Vince Bertonaschi, Vice President of the West Side Market Merchants’ Association, said the market merchants are not in support of the proposed housing units and parking garage on the Hicks site. “The Hicks lot was supposed to provide parking for businesses in the area.” Bertonaschi was concerned about customers of businesses on W. 25 and of the West Side Market not having enough parking spaces. “They can’t be competing for parking spaces with people who live there, “ he said.

A Telesis Corporation representative countered with an argument that the residents of the new buildings would only use about 350 of the 630 spaces. He said the result would be 280 parking spaces for area merchants, more than the 194 spaces currently at the Hicks site.
Market merchants responded that they need at least 400 more spaces now. They had been promised a multi-story parking garage by the City of Cleveland for the current West Side Market parking needs. They said that increased rehabilitation of buildings on W. 25th needed more parking infrastructure.

At one point in the meeting, OCNW, which moderated the meeting asked the crowd to leave the auditorium and go out in the hall to and mill around tables to discuss a select few items. The items were: the choice of sites other than Hicks, the design and height of the sites, how purchasers for the market rate housing would be recruited, and how the units would be set up in terms of mixing market rate and non market rate units. Many present did not want to go and were upset that the Hicks site was listed as a given and not up for discussion, while organizers asked for people to come up with some alternatives to other sites in the neighborhood.

When the group returned from milling in the hallway, a market merchant confronted OCNW, CMHA and Telesis wondering why the Hicks site had been listed as a given. He noted that the city of Cleveland owned the site. He asked, “What makes you think the city of Cleveland will give you the Hicks lot? Is there any understanding we don’t know about?” He was assured that “there was no deal cut in stone” and it was suggested that Hicks proposal should be taken off the given chart.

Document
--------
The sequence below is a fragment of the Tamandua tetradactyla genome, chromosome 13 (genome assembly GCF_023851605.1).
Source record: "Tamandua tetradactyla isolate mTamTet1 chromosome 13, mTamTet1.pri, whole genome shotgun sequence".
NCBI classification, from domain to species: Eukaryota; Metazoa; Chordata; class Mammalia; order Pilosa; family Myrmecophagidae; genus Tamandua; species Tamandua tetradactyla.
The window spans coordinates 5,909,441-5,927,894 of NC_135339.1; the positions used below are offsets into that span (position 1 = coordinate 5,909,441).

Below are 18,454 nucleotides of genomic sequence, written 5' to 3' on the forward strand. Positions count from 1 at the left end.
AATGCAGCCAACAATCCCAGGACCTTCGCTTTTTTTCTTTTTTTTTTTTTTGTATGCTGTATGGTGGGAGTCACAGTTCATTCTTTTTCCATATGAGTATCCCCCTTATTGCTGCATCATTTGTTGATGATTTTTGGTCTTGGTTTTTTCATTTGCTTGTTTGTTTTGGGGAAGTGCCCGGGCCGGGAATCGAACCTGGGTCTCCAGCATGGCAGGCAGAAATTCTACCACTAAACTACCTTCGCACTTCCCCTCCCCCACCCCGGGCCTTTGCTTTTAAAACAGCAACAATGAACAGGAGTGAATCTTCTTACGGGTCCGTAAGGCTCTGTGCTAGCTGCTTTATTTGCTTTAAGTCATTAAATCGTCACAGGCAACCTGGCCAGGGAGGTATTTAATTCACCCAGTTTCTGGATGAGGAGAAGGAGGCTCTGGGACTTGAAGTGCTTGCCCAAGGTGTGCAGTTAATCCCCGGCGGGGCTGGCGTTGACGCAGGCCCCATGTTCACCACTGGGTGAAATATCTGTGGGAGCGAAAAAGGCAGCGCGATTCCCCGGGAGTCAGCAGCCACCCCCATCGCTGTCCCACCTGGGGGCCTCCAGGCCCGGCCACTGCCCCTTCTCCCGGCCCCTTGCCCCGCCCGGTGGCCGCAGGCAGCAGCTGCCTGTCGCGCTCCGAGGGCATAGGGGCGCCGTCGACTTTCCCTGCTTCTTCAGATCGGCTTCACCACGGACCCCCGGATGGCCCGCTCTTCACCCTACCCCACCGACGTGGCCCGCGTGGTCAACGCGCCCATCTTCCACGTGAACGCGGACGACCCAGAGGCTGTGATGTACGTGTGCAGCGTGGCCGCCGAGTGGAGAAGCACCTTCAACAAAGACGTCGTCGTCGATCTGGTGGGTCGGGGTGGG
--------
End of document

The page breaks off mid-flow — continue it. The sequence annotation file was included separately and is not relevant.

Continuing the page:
One Ohio City resident spoke up for the Hicks development. He said the increased density would be good for the neighborhood and would help fill tables at area restaurants at night.  Former Riverview Local Advisory Council president Clara E.  Bell questioned whether people would want to live above a parking garage surrounded by a parking lot and lack of  green space.

Several people questioned the inclusiveness of the planning process. A number of people present were upset that only Ohio City Near West was asked to review CMHA’s initial proposal and that the community was now viewing a proposal dramatically revised after consultation with the development corporation. Tim Walters, a community organizer at the May Dugan Center, said that other stakeholders in the neighborhood should have been given the same opportunity.

OCNW promised to post the original CMHA proposal on their website. An OCNW representative said OCNW wanted to increase the density to reflect what was agreed on in community meetings and that the Hicks lot was the easiest land to acquire. He said the proposal CMHA brought to OCNW took too much of the developable land from W. 25th to W. 45th, land that OCNW thought the market would develop on its own. The original proposal had a 50/50 split in affordable and market rate units and would have proposed building about 160 units of new housing.

Sister Donna Hawk, long time executive director of Transitional Housing, located next to Riverview, said that despite asking numerous times to be placed on the mailing list for all meeting concerning the Riverview development she did not receive notice of the meeting. Hawk said she learned of the meeting in the Plain Dealer the day before the meeting.

Individuals can forward their comments on the CMHA proposal to Ohio City Near West via mail at 2525 Market, Cleveland, OH 44113, by an e-mail address listed on their website www.ocnw.org, by fax at 781-3252 or by phone at 781-3222. The deadline for public comments is Friday, September 2, 2005.